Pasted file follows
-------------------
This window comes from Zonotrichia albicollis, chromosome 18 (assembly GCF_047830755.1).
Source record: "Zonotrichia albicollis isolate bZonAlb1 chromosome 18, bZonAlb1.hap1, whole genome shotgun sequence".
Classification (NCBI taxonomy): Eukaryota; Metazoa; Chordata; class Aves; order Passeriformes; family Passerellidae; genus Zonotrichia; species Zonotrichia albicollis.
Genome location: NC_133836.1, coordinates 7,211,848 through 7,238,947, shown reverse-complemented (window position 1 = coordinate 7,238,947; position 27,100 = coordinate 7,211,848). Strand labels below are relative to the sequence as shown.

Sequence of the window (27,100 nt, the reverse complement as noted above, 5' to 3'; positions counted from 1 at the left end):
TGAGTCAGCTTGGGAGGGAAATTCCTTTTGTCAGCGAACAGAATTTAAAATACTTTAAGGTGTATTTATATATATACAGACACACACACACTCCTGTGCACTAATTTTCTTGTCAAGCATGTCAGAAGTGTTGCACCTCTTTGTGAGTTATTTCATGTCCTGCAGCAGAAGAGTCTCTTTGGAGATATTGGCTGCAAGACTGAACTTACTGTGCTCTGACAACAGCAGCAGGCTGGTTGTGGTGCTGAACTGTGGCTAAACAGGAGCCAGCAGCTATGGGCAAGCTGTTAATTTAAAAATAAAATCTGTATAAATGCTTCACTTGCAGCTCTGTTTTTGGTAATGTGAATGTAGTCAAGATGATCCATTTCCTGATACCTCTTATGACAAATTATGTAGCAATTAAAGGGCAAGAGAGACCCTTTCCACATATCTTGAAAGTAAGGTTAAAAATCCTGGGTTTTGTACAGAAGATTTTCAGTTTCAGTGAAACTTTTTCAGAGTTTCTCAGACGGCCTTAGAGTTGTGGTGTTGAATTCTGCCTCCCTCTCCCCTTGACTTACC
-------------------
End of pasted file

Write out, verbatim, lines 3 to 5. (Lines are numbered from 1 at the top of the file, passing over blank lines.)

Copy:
Classification (NCBI taxonomy): Eukaryota; Metazoa; Chordata; class Aves; order Passeriformes; family Passerellidae; genus Zonotrichia; species Zonotrichia albicollis.
Genome location: NC_133836.1, coordinates 7,211,848 through 7,238,947, shown reverse-complemented (window position 1 = coordinate 7,238,947; position 27,100 = coordinate 7,211,848). Strand labels below are relative to the sequence as shown.

Sequence of the window (27,100 nt, the reverse complement as noted above, 5' to 3'; positions counted from 1 at the left end):